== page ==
Responsiveness was speedy at 50 rooms, so we upped the room count to 75, giving us 3750 users.

Rails: 75 rooms, 3750 users:

Here, we can see Action Cable falling behind on availability when broadcasting, with messages taking an average of 8s to be broadcast to all 50 users for the given room. For most applications, this level of latency is not acceptable, so the level of performance for maxinum rooms on this server would be somewhere between 50 and 75 rooms, given 50 users per room.

Phoenix: 1100 rooms, 55,000 users (maxed 55,000 client connections)

We can see that Phoenix responds on average in 0.25s, and only is maxed at 1100 rooms because of the 55,000 client limit on the tsung box.

Making sense of the results, 50 users per room

These results show that if you are building an application for small to medium sized businesses, if 75 companies visit the app at the same time, their notifications will be delayed. Given the severe degradation in performance from 50 to 75 rooms, it may also be hard to pinpoint your server density when planning for load.

For load planning, horizontal scalability will be required with 50-75 companies per server, but the reliance on redis should be considered as a central bottleneck. Horizontal scalability was the obvious choice for Ruby when it came to stateless HTTP requests, but we can see why vertical scalability becomes increasingly important for stateful connections. If you require dozens or hundreds of servers, Action Cable will still rely on a central redis bottleneck for PubSub.

200 users per room

Rails: 8 rooms, 1600 users:

We can see Action Cable starts off with acceptable latency, but begins to quickly fall behind as broadcast latency grows with each message. Broadcast latency grows longer than 10s. Next, we upped the room count by 1, to see where the limit was.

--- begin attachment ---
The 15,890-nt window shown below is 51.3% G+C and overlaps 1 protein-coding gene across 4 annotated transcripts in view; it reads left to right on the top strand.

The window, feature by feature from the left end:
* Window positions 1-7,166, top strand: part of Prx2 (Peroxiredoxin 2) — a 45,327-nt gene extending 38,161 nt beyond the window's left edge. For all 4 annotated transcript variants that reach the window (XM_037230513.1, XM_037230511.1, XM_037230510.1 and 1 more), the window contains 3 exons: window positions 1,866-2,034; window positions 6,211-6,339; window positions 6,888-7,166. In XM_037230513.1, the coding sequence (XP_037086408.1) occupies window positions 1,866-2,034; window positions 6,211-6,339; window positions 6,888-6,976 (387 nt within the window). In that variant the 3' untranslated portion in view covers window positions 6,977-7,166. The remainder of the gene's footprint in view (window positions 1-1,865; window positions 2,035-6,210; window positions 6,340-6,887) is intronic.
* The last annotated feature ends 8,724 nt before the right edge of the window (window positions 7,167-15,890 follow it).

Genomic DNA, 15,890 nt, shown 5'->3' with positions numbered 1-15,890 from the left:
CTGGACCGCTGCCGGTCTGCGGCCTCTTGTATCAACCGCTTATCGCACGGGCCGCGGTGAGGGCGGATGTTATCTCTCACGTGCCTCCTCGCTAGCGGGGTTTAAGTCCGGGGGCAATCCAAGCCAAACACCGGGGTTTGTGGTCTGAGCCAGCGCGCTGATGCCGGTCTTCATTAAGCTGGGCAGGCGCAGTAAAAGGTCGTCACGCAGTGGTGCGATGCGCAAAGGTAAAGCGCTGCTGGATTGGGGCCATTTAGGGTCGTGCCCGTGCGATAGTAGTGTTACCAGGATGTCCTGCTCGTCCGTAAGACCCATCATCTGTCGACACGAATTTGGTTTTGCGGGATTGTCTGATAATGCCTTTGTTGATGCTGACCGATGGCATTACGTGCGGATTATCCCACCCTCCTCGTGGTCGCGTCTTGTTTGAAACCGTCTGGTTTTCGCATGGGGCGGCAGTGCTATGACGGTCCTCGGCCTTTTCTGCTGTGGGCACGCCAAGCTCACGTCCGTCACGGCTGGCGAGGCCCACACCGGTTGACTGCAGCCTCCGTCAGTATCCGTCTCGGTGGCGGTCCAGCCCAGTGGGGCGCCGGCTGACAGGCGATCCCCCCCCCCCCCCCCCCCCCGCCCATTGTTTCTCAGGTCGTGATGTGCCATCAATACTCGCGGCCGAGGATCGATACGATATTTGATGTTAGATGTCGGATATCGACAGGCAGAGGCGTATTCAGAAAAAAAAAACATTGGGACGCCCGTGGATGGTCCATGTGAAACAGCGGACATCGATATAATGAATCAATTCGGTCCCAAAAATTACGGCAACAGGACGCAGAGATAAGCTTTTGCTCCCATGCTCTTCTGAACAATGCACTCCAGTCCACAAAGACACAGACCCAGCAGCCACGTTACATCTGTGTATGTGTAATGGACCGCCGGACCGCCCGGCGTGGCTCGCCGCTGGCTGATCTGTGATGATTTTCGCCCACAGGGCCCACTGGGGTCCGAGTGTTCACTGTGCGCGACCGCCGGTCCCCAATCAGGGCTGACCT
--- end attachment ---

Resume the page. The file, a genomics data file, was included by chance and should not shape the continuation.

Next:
Rails: 9 rooms, 1800 users before availability was compromised when broadcasting.

At 200 users per room, Action Cable is unable to maintain the broadcast load and supported just 9 rooms before we experienced messages stop arriving or subscriptions failing to establish. At these levels, the only consistent performance we could get for 200 users per room, was limiting the server to 7 rooms, or 1400 users.

Phoenix: 275 rooms, 55,000 users (maxed 55,000 client connections)

We can see that Phoenix responds on average in 0.24s, and only is maxed at 275 rooms because of the 55,000 client limit on the tsung box. Additionally, it’s important to note that Phoenix maintains the same responsiveness when broadcasting for both the 50 and 200 users per room tests.

Making sense of the results, 200 users per room

You may be thinking, “but my application isn’t a chat app, and only needs simple page updates”. These tests apply equally to many scenarios. Imagine you have an information system where you want to publish periodic updates to pages. This could be for a news site where visitors see new comments, or a booking site where visitors see “20 other people are currently viewing this hotel”.

This tests shows that if your app receives a sudden spike in visitors and more than 7 articles have 200 or more readers, the server won’t be able to keep up with the notification demand for both the popular articles, as well as the low traffic ones.

For a booking site, imagine 7 hotels across the country release a discount rate and customers jump online for the deal. Suddenly, you need to spin up extra servers to maintain booking notifications, and the severity of the delays becomes worse if critical functionality of your application relies on these notifications.


If memory leaks can be ruled out or addressed, the sweet-spot for Action Cable today is small workloads with few subscribers on any given topic. Going beyond this means engineering efforts and resources must be spent on managing multiple nodes and optimizing code out of channels. Higher workloads with broadcasts to more than a few dozen subscribers risks availability. With Phoenix, we’ve shown that channels performance remains consistent as notification demand increases, which is essential for handling traffic spikes and avoiding overload.

When I started my own real-time Rails features with Sync several years ago, memory leaks and consistent performance were my main fears that drove me to look elsewhere, find Elixir, and create Phoenix. The rails-core team has done a great job putting a real-time story in place, but wrangling Ruby’s lack of concurrency features will continue to be a challenge.

The source code and instructions for running these tests on your own hardware can be found here.